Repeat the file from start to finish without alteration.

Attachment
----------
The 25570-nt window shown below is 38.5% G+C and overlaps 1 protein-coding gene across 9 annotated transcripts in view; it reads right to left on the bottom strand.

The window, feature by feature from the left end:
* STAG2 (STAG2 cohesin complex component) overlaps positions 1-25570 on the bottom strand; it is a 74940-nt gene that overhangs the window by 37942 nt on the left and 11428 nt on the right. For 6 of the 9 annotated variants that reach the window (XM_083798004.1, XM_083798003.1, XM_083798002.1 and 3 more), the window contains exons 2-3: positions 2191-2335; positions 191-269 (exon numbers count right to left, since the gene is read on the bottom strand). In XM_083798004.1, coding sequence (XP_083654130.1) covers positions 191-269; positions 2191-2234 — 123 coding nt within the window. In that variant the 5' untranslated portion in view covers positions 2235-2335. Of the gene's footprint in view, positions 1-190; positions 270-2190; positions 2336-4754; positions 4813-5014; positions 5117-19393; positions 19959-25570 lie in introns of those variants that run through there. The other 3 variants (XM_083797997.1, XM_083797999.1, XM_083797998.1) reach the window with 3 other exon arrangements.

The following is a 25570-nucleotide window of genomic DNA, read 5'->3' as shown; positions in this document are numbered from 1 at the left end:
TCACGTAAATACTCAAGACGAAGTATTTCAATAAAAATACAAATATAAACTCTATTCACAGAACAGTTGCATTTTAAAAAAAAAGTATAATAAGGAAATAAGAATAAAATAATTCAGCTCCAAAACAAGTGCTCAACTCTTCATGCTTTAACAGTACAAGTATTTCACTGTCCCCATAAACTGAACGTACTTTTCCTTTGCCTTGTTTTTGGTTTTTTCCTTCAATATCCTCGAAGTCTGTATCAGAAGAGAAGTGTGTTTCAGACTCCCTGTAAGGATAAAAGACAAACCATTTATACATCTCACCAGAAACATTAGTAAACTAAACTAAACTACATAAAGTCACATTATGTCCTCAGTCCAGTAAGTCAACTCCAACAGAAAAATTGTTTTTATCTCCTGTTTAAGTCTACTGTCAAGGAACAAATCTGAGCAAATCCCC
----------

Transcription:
The 25570-nt window shown below is 38.5% G+C and overlaps 1 protein-coding gene across 9 annotated transcripts in view; it reads right to left on the bottom strand.

The window, feature by feature from the left end:
* STAG2 (STAG2 cohesin complex component) overlaps positions 1-25570 on the bottom strand; it is a 74940-nt gene that overhangs the window by 37942 nt on the left and 11428 nt on the right. For 6 of the 9 annotated variants that reach the window (XM_083798004.1, XM_083798003.1, XM_083798002.1 and 3 more), the window contains exons 2-3: positions 2191-2335; positions 191-269 (exon numbers count right to left, since the gene is read on the bottom strand). In XM_083798004.1, coding sequence (XP_083654130.1) covers positions 191-269; positions 2191-2234 — 123 coding nt within the window. In that variant the 5' untranslated portion in view covers positions 2235-2335. Of the gene's footprint in view, positions 1-190; positions 270-2190; positions 2336-4754; positions 4813-5014; positions 5117-19393; positions 19959-25570 lie in introns of those variants that run through there. The other 3 variants (XM_083797997.1, XM_083797999.1, XM_083797998.1) reach the window with 3 other exon arrangements.

The following is a 25570-nucleotide window of genomic DNA, read 5'->3' as shown; positions in this document are numbered from 1 at the left end:
TCACGTAAATACTCAAGACGAAGTATTTCAATAAAAATACAAATATAAACTCTATTCACAGAACAGTTGCATTTTAAAAAAAAAGTATAATAAGGAAATAAGAATAAAATAATTCAGCTCCAAAACAAGTGCTCAACTCTTCATGCTTTAACAGTACAAGTATTTCACTGTCCCCATAAACTGAACGTACTTTTCCTTTGCCTTGTTTTTGGTTTTTTCCTTCAATATCCTCGAAGTCTGTATCAGAAGAGAAGTGTGTTTCAGACTCCCTGTAAGGATAAAAGACAAACCATTTATACATCTCACCAGAAACATTAGTAAACTAAACTAAACTACATAAAGTCACATTATGTCCTCAGTCCAGTAAGTCAACTCCAACAGAAAAATTGTTTTTATCTCCTGTTTAAGTCTACTGTCAAGGAACAAATCTGAGCAAATCCCC